U.S. Pat. No. 4,261,749 is concerned with a thermoplastic ink formulation for use in an off-set process in which an ink design is applied to a silicone elastomer intermediate surface and is then transferred to the ware by a further silicone elastomer. It is stated at lines 47 to 51 of column 4 that `it is highly desirable to have as great a difference in surface energy as possible between the two silicone surfaces in order to facilitate ink release from one to the other`, but no details are given of what rubbers are to be employed. It would appear that it was contemplated to provide different surface energies by employing different compositions of rubber, such as by varying the phenyl/methyl ratio as was previously known.

It is further stated at lines 54 to 58 of column 4 that `the inventive materials can result in less frequent replacement of the silicone rolls or pads than is required for other presently-available thermoplastic ink formulations` and at lines 50 to 52 of column 4 that `it has been found that the surface energy of the silicone surface increases with repeated release cycles`.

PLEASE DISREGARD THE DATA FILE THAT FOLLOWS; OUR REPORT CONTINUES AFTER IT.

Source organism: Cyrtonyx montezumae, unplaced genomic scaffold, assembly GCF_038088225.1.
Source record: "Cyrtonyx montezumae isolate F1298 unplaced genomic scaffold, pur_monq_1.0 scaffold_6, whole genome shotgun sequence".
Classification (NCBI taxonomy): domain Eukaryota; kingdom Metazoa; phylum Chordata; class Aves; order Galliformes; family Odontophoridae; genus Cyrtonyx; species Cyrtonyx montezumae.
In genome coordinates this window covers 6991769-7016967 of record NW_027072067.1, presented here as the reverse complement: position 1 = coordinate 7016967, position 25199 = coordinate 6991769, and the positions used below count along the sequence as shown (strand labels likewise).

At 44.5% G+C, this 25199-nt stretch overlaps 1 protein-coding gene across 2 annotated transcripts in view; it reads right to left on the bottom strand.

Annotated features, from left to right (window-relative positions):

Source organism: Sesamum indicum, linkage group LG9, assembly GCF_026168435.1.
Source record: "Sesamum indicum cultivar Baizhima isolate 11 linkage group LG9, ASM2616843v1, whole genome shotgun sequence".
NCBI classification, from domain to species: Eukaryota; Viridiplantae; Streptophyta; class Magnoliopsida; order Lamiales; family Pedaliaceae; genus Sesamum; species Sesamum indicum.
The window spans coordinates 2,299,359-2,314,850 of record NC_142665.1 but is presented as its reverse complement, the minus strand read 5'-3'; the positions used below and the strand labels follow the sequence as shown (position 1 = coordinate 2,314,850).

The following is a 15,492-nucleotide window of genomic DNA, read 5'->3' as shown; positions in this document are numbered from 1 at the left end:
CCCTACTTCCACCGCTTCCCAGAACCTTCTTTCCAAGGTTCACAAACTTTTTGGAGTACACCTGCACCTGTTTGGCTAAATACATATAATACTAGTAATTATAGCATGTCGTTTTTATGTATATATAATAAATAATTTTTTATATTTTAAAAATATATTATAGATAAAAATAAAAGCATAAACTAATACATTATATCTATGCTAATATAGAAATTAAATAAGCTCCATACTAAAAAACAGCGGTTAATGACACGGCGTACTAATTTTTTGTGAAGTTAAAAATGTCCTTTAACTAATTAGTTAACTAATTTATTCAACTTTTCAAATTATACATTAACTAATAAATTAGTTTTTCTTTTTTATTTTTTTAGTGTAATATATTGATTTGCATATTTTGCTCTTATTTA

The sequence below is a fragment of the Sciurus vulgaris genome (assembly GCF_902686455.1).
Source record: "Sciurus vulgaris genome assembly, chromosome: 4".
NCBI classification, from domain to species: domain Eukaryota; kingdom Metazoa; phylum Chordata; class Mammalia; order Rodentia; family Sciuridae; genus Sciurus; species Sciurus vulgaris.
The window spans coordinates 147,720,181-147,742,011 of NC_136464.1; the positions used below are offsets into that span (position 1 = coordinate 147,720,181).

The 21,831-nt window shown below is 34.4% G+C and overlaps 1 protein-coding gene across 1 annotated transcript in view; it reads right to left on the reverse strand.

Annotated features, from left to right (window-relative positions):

Thus, U.S. Pat. No. 4,261,749 is concerned with devising an ink formulation to accommodate changes in ink affinity of the silicone rubber surfaces which occur in use, whereas the present invention is concerned with providing substantially stable ink affinities of the two surfaces, so that the silicone rubber surfaces rarely, if ever, require replacement to alter ink affinity.